always easy. And she has done the right thing and then some, and I 
respect her for it immensely. And I thank her. Thank you very much.
    I'd also like to say a word for Barbara Boxer, who isn't here. That 
young man at the water treatment facility today, he did say to me, ``Mr. 
President, my life is better since you've been in. The California 
economy has come back; things are better here.'' I want you to just 
remember one thing. I want to give a speech for Gray, so I don't want to 
get off on Barbara too much, and besides, most of you know that I'm 
related to her by marriage, so you have to discount some of what I say. 
    But in 1993, 5 years ago this month, when the whole future of the 
economic ideas that I wanted to bring the American people was on the 
line in the economic plan I presented to Congress, when I said it would 
reduce the deficit by at least $500 billion and probably more, that it 
would bring interest rates down, get investments up, that it would also 
provide tax cuts to lower income working families and provide real 
incentives to invest in our cities, which had been neglected, and put 
more money into education, not a single Republican voted for that bill--
not one--not one. The bill passed by one vote in the House, by one vote 
in the Senate. If Barbara Boxer had not voted for it--and keep in mind, 
she was elected in 1992 with only 47 percent of the vote, and she could 
not possibly have known for sure what the outcome would be. And all the 
Republicans were saying, ``This will be a disaster; it will bring on a 
recession. We will attack the Democrats.'' And she didn't blink. She 
went right down the aisle and cast her vote, ``Aye.''
    So when you look at the fact that we have the lowest unemployment in 
28 years, the smallest percentage of people on welfare in 29 years, the 
first balanced budget and surplus in 29 years, with the lowest inflation 
in 32 years and the smallest Federal Government in 35 years, that vote 
alone, in my judgment, plus the fact that she has worn me out, just like 
Gray has, on offshore oil drilling and every other California issue I 
can possibly think of--[laughter]--no family dinner with my extended 
family and all my wife's family is ever free from an interruption of 
lobbying on your behalf--that deserves your support for reelection, and 
I hope you'll give it to her.
    Now, I'll be brief. Gray gave you his campaign speech, and I won't 
give it to you again. I want to make a point that only I understand. 
Before I became President, I was a Governor for 12 years. Unlike Gray, I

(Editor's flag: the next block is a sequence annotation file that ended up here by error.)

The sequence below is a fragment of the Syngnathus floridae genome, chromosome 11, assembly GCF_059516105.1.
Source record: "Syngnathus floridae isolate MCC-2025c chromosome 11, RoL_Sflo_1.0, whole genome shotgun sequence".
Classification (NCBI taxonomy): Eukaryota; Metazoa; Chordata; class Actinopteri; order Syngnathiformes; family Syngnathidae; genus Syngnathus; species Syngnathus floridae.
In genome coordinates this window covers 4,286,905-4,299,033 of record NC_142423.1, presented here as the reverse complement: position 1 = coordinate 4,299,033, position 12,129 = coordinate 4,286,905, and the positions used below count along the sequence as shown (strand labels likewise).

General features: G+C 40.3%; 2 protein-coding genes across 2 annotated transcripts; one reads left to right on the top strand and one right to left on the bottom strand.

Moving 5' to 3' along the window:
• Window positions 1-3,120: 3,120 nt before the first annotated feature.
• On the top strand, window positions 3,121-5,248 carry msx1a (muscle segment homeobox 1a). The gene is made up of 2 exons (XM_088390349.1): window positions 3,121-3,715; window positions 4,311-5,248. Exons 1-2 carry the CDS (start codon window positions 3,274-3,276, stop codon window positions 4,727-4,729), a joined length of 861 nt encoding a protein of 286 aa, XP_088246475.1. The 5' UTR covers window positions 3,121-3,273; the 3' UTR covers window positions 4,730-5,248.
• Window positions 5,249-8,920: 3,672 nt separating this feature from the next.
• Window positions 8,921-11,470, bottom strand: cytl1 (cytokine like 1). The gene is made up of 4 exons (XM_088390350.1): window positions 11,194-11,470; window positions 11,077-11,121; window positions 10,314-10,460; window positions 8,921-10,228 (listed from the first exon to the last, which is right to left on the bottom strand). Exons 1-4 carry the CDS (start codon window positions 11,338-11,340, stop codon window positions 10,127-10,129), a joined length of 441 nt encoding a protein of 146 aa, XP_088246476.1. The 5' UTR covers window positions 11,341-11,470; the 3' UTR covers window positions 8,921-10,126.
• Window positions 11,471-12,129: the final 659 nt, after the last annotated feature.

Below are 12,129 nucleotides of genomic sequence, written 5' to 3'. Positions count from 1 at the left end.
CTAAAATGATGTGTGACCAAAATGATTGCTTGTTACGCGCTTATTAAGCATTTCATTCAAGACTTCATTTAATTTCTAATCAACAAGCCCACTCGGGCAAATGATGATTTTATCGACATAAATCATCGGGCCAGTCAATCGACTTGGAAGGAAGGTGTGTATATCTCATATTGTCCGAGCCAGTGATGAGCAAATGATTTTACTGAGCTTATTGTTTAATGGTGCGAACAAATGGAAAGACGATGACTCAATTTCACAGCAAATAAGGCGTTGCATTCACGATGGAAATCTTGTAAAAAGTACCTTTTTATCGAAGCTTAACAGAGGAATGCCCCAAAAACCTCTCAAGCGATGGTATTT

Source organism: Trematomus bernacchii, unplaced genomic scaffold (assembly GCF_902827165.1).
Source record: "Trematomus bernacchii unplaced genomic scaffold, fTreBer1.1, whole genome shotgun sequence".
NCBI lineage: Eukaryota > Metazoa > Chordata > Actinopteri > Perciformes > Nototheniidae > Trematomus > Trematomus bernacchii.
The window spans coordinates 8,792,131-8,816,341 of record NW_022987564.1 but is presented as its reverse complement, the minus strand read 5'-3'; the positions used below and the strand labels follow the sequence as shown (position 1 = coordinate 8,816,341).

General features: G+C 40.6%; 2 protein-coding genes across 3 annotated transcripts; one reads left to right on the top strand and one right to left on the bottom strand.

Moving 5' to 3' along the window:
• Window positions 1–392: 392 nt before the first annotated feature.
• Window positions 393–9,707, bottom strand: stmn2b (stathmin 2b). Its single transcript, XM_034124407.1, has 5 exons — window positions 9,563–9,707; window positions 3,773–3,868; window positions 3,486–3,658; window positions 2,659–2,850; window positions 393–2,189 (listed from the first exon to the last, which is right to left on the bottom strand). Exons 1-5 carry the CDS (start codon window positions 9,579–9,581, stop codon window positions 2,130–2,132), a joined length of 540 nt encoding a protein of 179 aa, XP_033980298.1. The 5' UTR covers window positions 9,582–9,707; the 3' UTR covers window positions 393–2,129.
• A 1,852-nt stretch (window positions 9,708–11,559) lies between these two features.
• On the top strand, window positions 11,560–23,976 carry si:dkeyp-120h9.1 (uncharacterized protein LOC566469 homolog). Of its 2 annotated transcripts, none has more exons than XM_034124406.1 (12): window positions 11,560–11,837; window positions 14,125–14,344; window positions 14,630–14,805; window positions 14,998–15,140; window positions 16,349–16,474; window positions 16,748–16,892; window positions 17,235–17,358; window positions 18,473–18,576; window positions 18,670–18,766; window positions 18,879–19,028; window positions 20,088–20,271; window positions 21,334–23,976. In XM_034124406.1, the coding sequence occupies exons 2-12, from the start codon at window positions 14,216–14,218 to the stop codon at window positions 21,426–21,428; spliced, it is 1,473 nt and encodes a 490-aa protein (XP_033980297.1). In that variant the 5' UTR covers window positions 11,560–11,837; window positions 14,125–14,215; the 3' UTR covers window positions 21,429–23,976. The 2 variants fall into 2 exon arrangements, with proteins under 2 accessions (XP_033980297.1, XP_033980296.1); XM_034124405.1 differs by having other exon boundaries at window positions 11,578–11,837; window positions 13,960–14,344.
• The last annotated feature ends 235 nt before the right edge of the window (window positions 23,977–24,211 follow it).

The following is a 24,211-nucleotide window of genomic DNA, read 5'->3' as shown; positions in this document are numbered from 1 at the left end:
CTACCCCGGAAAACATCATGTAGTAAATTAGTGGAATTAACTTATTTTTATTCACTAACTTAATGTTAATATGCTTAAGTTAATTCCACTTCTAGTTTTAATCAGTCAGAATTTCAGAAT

did get to live in public housing, and I rather enjoyed it. [Laughter] I 
don't even know what it costs to rent a place; what am I going to do 
when I get out in a couple years? [Laughter] Anyway--and I think by 
experience more understanding than anyone here could possibly have about 
the relationship of the National Government to the State government, how 
it's changed in the last 8 years, and why I have tried to make the 
Governor's job more important.
    But let me take one step back. One crusade I've been on all across 
America--everywhere I go I make this point. I say I am grateful for the 
good times we now enjoy. I think the lion's share of the credit goes to 
the American people for their hard work and ingenuity and good 
citizenship. But I think the policies of this administration have made a 
lot of it possible by creating the conditions and giving people the 
tools to make the most of their own lives.
    Now, after all California went through in the late eighties and 
early nineties, it is tempting for a State or for a nation to do what 
every individual or family or business is tempted to do after you've 
been through tough times and all of the sudden you're in the pink and 
things are going well. You want to just take a deep breath, relax, put 
your feet up on the couch, and forget about it for a while. Speaker 
Gingrich said the other day the only thing they had to do to hold the 
Congress was pass the continuing resolution, not shut the Government 
down, and just go home--don't do anything, because times are good, 
people are happy, and they'll just vote for the status quo.
    My argument is that that would be the exact wrong thing to do for 
America at this time. And I'll just give you an example that I think 
makes the point. If I had come here in 1992 and said to you, ``Vote for 
me because I have a crystal ball, and I can see the future, and in 5, 6 
years, not only will we have the strongest economy in the world, but the 
value of the Japanese stock market will be one-half of what

[[Page 1438]]

it is today, and they will have no growth for 5 years,'' you would think 
I had a screw loose, wouldn't you? There's not a soul in this place that 
would have believed me if I'd said that 5 years ago--maybe a few of you 
who understood the real estate issues and all of that, but most people 
would have said no.
    Now, I say that not to be critical of the Japanese. They are a very